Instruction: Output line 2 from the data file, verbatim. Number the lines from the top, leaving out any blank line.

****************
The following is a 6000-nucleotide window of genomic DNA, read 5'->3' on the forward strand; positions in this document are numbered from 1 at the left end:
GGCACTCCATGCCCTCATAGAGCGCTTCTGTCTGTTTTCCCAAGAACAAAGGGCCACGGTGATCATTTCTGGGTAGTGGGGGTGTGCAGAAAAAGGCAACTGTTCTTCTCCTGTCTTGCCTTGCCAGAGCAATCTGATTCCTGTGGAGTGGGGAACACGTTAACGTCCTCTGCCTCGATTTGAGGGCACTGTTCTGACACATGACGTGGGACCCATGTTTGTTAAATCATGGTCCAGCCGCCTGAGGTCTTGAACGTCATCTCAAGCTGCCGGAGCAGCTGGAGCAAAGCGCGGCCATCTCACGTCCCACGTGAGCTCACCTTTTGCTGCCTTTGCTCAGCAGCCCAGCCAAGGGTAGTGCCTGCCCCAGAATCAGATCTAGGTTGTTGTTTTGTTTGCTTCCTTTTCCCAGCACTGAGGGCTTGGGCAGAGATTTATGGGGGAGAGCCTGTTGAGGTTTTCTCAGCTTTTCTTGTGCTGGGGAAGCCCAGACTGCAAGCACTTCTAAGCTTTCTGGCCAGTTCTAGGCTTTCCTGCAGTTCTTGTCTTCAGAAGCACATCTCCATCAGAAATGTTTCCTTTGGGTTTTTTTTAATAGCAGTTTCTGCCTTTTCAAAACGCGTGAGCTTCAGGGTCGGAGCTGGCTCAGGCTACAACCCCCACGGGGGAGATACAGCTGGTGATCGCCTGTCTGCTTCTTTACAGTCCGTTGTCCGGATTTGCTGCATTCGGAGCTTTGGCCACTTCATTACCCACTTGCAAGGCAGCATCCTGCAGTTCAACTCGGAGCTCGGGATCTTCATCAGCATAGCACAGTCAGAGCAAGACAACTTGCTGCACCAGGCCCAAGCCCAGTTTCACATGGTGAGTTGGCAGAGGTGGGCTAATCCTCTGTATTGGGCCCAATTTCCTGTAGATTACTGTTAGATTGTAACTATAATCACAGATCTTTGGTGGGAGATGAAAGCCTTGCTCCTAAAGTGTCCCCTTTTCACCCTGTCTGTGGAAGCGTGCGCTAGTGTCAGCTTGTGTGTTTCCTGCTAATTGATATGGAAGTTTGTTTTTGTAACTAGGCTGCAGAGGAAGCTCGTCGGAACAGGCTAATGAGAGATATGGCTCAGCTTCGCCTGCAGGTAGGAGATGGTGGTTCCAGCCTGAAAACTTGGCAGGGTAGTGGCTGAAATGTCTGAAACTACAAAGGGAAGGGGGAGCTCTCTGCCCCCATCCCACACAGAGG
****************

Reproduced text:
GGCACTCCATGCCCTCATAGAGCGCTTCTGTCTGTTTTCCCAAGAACAAAGGGCCACGGTGATCATTTCTGGGTAGTGGGGGTGTGCAGAAAAAGGCAACTGTTCTTCTCCTGTCTTGCCTTGCCAGAGCAATCTGATTCCTGTGGAGTGGGGAACACGTTAACGTCCTCTGCCTCGATTTGAGGGCACTGTTCTGACACATGACGTGGGACCCATGTTTGTTAAATCATGGTCCAGCCGCCTGAGGTCTTGAACGTCATCTCAAGCTGCCGGAGCAGCTGGAGCAAAGCGCGGCCATCTCACGTCCCACGTGAGCTCACCTTTTGCTGCCTTTGCTCAGCAGCCCAGCCAAGGGTAGTGCCTGCCCCAGAATCAGATCTAGGTTGTTGTTTTGTTTGCTTCCTTTTCCCAGCACTGAGGGCTTGGGCAGAGATTTATGGGGGAGAGCCTGTTGAGGTTTTCTCAGCTTTTCTTGTGCTGGGGAAGCCCAGACTGCAAGCACTTCTAAGCTTTCTGGCCAGTTCTAGGCTTTCCTGCAGTTCTTGTCTTCAGAAGCACATCTCCATCAGAAATGTTTCCTTTGGGTTTTTTTTAATAGCAGTTTCTGCCTTTTCAAAACGCGTGAGCTTCAGGGTCGGAGCTGGCTCAGGCTACAACCCCCACGGGGGAGATACAGCTGGTGATCGCCTGTCTGCTTCTTTACAGTCCGTTGTCCGGATTTGCTGCATTCGGAGCTTTGGCCACTTCATTACCCACTTGCAAGGCAGCATCCTGCAGTTCAACTCGGAGCTCGGGATCTTCATCAGCATAGCACAGTCAGAGCAAGACAACTTGCTGCACCAGGCCCAAGCCCAGTTTCACATGGTGAGTTGGCAGAGGTGGGCTAATCCTCTGTATTGGGCCCAATTTCCTGTAGATTACTGTTAGATTGTAACTATAATCACAGATCTTTGGTGGGAGATGAAAGCCTTGCTCCTAAAGTGTCCCCTTTTCACCCTGTCTGTGGAAGCGTGCGCTAGTGTCAGCTTGTGTGTTTCCTGCTAATTGATATGGAAGTTTGTTTTTGTAACTAGGCTGCAGAGGAAGCTCGTCGGAACAGGCTAATGAGAGATATGGCTCAGCTTCGCCTGCAGGTAGGAGATGGTGGTTCCAGCCTGAAAACTTGGCAGGGTAGTGGCTGAAATGTCTGAAACTACAAAGGGAAGGGGGAGCTCTCTGCCCCCATCCCACACAGAGG